On the eve of the presidential election, I’ve been thinking about a book called “The Eerie Silence.” The theory of the book is simple: if there is intelligent life in the universe other than on planet Earth, how come we haven’t heard from it yet? The 2012 election has reminded me of this deathly hush. Our two presidential candidates Barack Obama and Mitt Romney are perfect examples of intelligent life on Earth — both are extremely well educated and resourceful problem solvers. But for all their intelligence, there has been an eerie silence on one glaring issue during this election season: mass incarceration.
Obama & Romney on mass incarceration: Radio silence
Neither Obama nor Romney has taken a stance on the issue of mass incarceration in this election cycle. This silence has not gone unnoticed. Huffington Post blogger Jesse Lava addressed this flagrant oversight a couple days ago. And back in July, Ralph Nader implored the candidates to start talking about prisons. To no avail.
This eerie silence has even bled into issues that are merely tangentially related to mass incarceration. In Obama’s tenure as president, he has failed to shut down the country’s most controversial prison: Guantanamo Bay (and Romney has said in the past that the U.S. “ought to double” Guantanamo rather than shut it down). There have been reports on the extensive use of solitary confinement on the detainees at Guantanamo. However, neither candidate even mentioned the notorious prison during their third foreign policy debate in October.
I generally try to avoid politics and mass incarceration. Mass incarceration has become a political black hole — politicos avoid talking about meaningful prison reform lest they appear “soft” on crime. This “tough on crime” bromide has poisoned any chance for politicians to initiate intelligent debates on criminal justice issues. There is only one other issue that might shut down a political debate faster than crime: the issue of race. Since it is almost impossible to talk about mass incarceration without addressing the disproportionate number of inmates behind bars that are racial minorities, you end up with a political issue that is essentially a complete nonstarter.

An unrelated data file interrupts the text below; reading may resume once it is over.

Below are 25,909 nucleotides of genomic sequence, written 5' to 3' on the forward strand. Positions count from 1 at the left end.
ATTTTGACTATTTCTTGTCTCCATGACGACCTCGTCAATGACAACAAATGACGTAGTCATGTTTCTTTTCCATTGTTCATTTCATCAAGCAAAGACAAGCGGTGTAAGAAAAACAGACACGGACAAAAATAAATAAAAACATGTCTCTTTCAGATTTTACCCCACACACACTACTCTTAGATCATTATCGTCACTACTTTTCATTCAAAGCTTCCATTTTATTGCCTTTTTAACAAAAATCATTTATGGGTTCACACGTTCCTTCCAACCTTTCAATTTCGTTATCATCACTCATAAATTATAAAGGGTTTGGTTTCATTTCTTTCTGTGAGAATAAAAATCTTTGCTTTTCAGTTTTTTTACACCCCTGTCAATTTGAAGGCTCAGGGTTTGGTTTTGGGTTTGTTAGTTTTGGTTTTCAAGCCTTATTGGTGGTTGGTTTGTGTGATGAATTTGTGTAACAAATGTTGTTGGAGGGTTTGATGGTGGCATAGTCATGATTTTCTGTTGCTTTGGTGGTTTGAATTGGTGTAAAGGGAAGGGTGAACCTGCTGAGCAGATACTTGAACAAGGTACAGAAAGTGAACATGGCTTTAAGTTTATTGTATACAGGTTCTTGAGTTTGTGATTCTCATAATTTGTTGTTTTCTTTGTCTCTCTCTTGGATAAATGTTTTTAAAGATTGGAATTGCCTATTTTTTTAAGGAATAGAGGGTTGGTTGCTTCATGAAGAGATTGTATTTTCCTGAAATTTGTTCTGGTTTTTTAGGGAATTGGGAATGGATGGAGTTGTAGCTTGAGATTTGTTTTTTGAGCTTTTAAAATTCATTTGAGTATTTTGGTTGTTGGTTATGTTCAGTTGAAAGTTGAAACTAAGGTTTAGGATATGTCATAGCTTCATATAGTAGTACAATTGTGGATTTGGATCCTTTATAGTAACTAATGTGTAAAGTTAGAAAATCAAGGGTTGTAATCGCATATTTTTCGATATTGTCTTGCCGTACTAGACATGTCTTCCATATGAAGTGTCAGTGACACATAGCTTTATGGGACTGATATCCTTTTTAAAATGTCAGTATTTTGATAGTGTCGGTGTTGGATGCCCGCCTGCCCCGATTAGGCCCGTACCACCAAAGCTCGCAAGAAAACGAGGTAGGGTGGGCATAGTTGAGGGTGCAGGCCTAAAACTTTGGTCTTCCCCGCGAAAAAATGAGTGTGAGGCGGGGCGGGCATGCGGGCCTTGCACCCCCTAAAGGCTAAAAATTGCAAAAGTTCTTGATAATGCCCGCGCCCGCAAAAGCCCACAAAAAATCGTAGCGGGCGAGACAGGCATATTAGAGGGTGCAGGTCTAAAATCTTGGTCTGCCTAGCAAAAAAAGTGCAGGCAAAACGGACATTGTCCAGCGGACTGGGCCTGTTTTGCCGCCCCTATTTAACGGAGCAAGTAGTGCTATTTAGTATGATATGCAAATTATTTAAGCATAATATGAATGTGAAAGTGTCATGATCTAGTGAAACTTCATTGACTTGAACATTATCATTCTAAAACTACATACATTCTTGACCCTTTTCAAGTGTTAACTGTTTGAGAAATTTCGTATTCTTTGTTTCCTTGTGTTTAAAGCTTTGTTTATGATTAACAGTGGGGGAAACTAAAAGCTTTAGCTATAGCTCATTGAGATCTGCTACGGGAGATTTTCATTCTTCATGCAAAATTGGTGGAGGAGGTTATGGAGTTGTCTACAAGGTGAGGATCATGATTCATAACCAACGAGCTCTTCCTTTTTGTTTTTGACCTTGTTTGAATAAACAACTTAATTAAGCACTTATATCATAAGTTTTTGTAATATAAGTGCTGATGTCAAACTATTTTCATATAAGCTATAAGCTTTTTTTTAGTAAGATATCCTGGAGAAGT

Mass incarceration is weighed down by this political baggage. This is the most likely explanation for the candidates’ silence. However, in refusing to address the widespread (not to mention extremely expensive) problem of mass incarceration, both candidates have left gaping holes in their campaigns.
But still, go vote!
Obama and Romney may be unwilling to take part in this debate, but that doesn’t mean you should sit out too. Go vote tomorrow! Although it is unclear where the candidates stand on mass incarceration and solitary confinement, there may be ballot initiatives in your state related to these issues. I know in California, at least, Proposition 36 is recommending a lot of great reforms on the otherwise draconian “three strikes law” (Yes on 36).
Voting is a privilege that many people do not have, including the formerly incarcerated. With that in mind, get out to exercise your vote, and have a happy election day.